Republicans, Democrats filling campaign coffers at record pace, study says By November election, parties each expect to raise as much as $120 million

Campaign 1996

September 22, 1996|By LOS ANGELES TIMES

WASHINGTON -- Despite the avowed commitment of the Democratic and Republican parties to campaign finance reform, each has been raking in contributions from corporations and wealthy benefactors at a record pace, according to a new analysis of the most recent campaign finance reports.

Republicans have benefited from a vastly increased flow of tobacco dollars as the industry seeks to counter an assault by the Clinton administration. The Democrats, for their part, have been fueled by generous contributions by trial lawyers, labor unions and Hollywood -- as well as several unusually large individual gifts from nontraditional donors, including a great-grandnephew of Mahatma Gandhi.

Tobacco concerns have already given the Republicans $3.9 million -- twice their total donations to the GOP for the entire presidential election cycle four years ago.

More than two months before the November election, the Republicans and Democrats have taken in far more so-called soft money than they garnered in the entire 1992 campaign, according to the new analysis -- an assessment of records by the Campaign Study Group of Springfield, Va.

The total of such contributions for the Republican National Committee and various Senate and congressional committees is $75.2 million; for the Democrats, $67.4 million. In 1991-1992, the GOP collected $36.9 million; the Democrats, $51.5 million.

By the November election, the parties each expect to raise as much as $120 million.

Both parties have benefited from the largess of Wall Street, health care interests, real estate developers and telecommunications companies. Indeed, the number of deep-pocket patrons of both parties -- those who hedge their political bets by writing checks to each side -- has doubled since four years ago.

The computer-assisted study analyzed Federal Election Commission records available from Jan. 1, 1995, through Sept. 1, 1996. Corporate contributions include all money given by company, its political action committee, and employees of the company and their spouses.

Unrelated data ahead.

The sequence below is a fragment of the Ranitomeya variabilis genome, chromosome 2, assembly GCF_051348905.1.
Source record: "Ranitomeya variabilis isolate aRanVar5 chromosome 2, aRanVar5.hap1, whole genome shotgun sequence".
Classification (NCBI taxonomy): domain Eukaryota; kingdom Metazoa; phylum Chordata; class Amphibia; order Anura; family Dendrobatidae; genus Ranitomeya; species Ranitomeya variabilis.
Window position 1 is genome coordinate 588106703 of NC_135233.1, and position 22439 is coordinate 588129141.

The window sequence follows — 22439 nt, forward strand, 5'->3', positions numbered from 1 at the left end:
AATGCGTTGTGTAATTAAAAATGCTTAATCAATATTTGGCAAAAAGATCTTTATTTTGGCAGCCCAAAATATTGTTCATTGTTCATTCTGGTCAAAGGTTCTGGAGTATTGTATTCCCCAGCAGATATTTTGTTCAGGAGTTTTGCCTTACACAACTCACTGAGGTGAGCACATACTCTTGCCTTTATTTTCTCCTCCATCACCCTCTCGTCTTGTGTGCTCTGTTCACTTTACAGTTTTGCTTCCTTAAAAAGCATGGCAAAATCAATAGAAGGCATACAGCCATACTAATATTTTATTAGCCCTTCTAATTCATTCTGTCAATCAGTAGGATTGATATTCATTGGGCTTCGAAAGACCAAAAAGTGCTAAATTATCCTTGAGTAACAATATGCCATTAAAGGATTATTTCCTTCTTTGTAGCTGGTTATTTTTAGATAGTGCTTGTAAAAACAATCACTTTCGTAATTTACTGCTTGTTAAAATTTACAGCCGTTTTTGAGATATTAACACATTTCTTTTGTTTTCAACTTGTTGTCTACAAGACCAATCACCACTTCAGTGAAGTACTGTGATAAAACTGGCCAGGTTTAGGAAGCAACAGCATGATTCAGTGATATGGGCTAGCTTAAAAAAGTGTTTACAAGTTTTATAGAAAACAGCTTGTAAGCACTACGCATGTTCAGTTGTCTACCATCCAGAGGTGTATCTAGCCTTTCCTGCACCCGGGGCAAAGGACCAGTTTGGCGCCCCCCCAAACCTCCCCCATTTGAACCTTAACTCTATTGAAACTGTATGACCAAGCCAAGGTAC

Many of the major donors are companies, labor unions or advocacy groups that have high-stake interests in federal legislation and policy.

"There is an attitude of an arms race when it comes to money in politics," said Ellen Miller, executive director of the Center for Responsive Politics, which tracks federal campaign contributions. "There's no such thing as having too much money."

Direct contributions to federal candidates, "hard money" in the language of campaign finance, are strictly limited. Corporations are prohibited to make such contributions, and individuals and political action committees can only give limited amounts.

But corporations, labor unions and individuals are permitted to contribute unlimited amounts of soft money to the national political parties and Senate and congressional campaign committees to register voters, promote partisan allegiance and engage in other activities.

The money is not supposed to go toward endorsing or opposing individual candidates, but the parties have blurred those lines this year by running television ads focusing on presidential and congressional hopefuls without explicitly urging viewers to vote for or against the respective candidates.

Overall, the most lucrative source of funds for both parties has been financial service companies. The Republicans received $12.2 million from the industry, including $5.5 million from securities and investment banking companies; the Democrats received $7.8 million, more than half of it from securities and investment companies.

The top donor to the GOP in this sector was Signet Banking Corp., which gave $431,621. It was followed by Reliance Group Holdings, an insurance company controlled by financier Saul Steinberg, at $350,000, and PaineWebber Group Inc. at $340,000.

On the Democratic side, three executives from Goldman Sachs & Co. contributed $395,000, and Dirk Ziff, chairman of Ziff Bros. Investment in New York, gave $380,000. Goldman Sachs, the former company of Treasury Secretary Robert E. Rubin, was a major Democratic donor in 1992; Ziff is a prominent Clinton supporter.

Many of the largest contributors gave lavishly to both parties. The partisan division of government, with Democrats controlling the White House and Republicans the Congress, encourages such split allegiance, campaign analysts said.

Tobacco companies have traditionally been among the double donors. They remain so but have reallocated the balance of their contributions to favor the Republicans.

Overall, tobacco interests anted up $4.7 million in soft money, only $750,512 of which went to the Democratic committees.

Three of the top five GOP donors were tobacco-related. Leading the way were Philip Morris Cos., which gave the Republicans a total of $1.6 million; RJR Nabisco Inc., $970,450; and U.S. Tobacco Co., the nation's leading smokeless tobacco producer, $448,768.

Philip Morris, which sells food and beer as well as cigarettes, gave the Democrats $349,250, and RJR Nabisco gave $174,456.

Pub Date: 9/22/96

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